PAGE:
Course Abstract

Training duration: 90 min (Hands-on)

Supervised Learning is a course series that walks through all steps of the classical supervised machine learning pipeline. We use python and packages like scikit-learn, pandas, numpy, and matplotlib. The course series focuses on topics like cross validation and splitting strategies, evaluation metrics, supervised machine learning algorithms (like linear and logistic regression, support vector machines, and tree-based methods like random forest, gradient boosting, and XGBoost), and interpretability. You can complete the courses in sequence or complete individual courses based on your interest. A crucial part of the ML pipeline is to explain the predictions which is the focus of part 6 in the course series. It can be difficult to understand exactly how supervised machine learning models (especially non-linear ones) work which is why ML models are sometimes called black boxes. Such black boxes are fine if the only thing we care about is predictive accuracy. However often predictions are not enough and the model needs to provide explanations along with the predictions. E.g., if the model predicts that a patient has a certain disease, the doctor needs to be able to explain to the patient how the model made that diagnosis. We will start with global feature importance metrics which measure how strongly each feature contributes to the predictions generally. Then we will move on to local feature importance metrics which describe how much each feature contributes to the prediction of one data point specifically. I demonstrate all metrics on the same dataset to highlight that different metrics rank the features differently so model interpretability depends on the metric(s) you use.

DIFFICULTY LEVEL: INTERMEDIATE

Learning Objectives

  • Summarize why it is important to explain models

  • Describe why additional tools are necessary to explain non-linear models

  • Review the difference between global and local feature importance metrics

  • Use the coefficients of linear models to measure feature importance

  • Apply permutation feature importance to calculate global feature importances

  • Describe some model-specific approaches to measure global feature importance

  • Describe the intuition behind SHAP values

  • Create force, dependence, and summary plots to aid local interpretability

Instructor Bio:

Andras Zsom, PhD

Andras Zsom is a Lead Data Scientist in the Center for Computation and Visualization and an Adjunct Lecturer in Data Science at Brown University, Providence, RI, USA. He works with high-level academic administrators to tackle predictive modeling problems and to promote data-driven decision making, he collaborates with faculty members on data-intensive research projects, and he is the instructor of a mandatory course in the Data Science Master’s curriculum.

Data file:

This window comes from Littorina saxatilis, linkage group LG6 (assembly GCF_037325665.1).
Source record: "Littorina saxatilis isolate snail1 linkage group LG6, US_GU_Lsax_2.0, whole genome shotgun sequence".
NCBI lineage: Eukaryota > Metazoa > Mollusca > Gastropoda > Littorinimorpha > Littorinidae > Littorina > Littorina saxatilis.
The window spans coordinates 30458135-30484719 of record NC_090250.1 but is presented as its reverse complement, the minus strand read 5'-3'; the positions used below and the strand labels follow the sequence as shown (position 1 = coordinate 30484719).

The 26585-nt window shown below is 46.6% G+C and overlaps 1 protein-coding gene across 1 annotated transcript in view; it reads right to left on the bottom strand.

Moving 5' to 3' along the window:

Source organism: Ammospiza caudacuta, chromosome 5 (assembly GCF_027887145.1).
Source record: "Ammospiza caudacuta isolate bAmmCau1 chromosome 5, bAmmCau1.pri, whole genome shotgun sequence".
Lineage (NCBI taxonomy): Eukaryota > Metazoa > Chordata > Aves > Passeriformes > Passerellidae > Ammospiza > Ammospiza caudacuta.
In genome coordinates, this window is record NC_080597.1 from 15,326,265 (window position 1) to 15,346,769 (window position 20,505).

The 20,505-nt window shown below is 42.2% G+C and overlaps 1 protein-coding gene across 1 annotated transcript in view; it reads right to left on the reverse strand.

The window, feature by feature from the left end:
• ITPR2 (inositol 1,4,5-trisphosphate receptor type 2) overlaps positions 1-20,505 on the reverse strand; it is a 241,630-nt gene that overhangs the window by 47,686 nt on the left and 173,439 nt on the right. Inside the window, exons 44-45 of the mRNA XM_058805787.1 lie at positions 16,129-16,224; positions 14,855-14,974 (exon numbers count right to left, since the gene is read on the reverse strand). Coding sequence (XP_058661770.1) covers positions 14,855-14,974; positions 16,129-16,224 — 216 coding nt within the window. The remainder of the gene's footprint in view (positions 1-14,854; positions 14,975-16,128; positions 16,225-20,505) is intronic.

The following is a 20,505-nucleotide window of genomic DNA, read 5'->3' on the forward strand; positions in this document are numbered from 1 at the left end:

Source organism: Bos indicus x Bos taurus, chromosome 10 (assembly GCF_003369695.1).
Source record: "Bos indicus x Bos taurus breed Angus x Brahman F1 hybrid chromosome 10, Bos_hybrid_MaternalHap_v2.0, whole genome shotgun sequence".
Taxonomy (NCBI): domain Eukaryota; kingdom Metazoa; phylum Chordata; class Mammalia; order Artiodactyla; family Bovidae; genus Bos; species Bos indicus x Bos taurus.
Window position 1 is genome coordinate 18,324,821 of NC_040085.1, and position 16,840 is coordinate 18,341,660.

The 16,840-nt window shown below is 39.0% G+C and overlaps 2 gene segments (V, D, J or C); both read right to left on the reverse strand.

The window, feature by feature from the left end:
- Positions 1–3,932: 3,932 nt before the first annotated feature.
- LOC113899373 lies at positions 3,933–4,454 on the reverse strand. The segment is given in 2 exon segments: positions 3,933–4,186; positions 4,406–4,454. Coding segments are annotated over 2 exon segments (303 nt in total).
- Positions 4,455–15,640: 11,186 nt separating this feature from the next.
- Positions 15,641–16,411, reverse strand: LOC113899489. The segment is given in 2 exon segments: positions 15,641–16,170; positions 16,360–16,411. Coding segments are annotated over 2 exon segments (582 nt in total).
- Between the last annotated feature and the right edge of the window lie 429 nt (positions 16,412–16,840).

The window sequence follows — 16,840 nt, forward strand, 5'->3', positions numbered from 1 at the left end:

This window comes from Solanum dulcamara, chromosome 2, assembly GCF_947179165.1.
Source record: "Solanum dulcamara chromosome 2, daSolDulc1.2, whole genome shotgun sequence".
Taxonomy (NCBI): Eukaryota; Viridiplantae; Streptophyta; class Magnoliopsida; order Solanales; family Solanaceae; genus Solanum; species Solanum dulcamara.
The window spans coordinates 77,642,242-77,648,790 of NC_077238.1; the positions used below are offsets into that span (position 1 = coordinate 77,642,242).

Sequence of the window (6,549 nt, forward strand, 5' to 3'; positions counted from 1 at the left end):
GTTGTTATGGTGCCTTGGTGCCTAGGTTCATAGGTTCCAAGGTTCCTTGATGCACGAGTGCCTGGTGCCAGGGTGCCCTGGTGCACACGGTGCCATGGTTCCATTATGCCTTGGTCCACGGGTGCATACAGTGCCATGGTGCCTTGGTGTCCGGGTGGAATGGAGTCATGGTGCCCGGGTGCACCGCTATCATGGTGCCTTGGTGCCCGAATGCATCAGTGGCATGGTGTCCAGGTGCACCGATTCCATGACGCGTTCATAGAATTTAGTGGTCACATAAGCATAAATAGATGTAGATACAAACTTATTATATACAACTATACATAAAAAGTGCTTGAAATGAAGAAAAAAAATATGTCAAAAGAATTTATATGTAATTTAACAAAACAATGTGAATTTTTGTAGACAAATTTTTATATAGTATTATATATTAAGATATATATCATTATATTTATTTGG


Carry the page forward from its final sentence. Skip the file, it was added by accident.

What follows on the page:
Andras Zsom, PhD

Lead Data Scientist and Adjunct Lecturer in Data Science | Brown University, Center for Computation and Visualization

Course Outline

Module 1: Global feature importance metrics in linear models

  • Describe model accuracy vs. interpretability
    • Linear models are easy to interpret but rarely the most accurate
    • Non-linear models are accurate but difficult to interpret for a human so additional tools are necessary to improve interpretability
  • The difference between global and local explanations
  • How to use the coefficients of linear models as a measure of global feature importance
  • Demonstrate why standardizing the features is important on a dataset


Module 2: Global feature importance metrics in non-linear models

  • Show how the permutation feature importance works
  • Describe the pros and cons of permutation feature importance
  • Global feature importance metric in sklearn’s Random Forest
  • Global feature importance in sklearn’s SVM with a linear kernel
  • Five ways to measure global feature importance with XGBoost
  • Review how the various metrics ranked the features


Module 3: Local feature importance metrics

  • Describe the Shapley values and the game theory background
  • How the Shapley values are applied in machine learning
  • The SHAP package
  • Calculate local feature importances
  • Create force, dependence, and summary plots

Background knowledge

  • Python coding experience

  • Familiarity with pandas and numpy

  • Prior experience with scikit-learn and matplotlib are a plus but not required

Applicable Use-cases

  • The dataset can be expressed as a 2D feature matrix with the columns as features and the rows as data points

  • A continuous or categorical target variable exists

  • Some examples include but are not limited to fraud detection, predict if patients have a certain illness, predict the selling or rental price of properties, predict customer satisfaction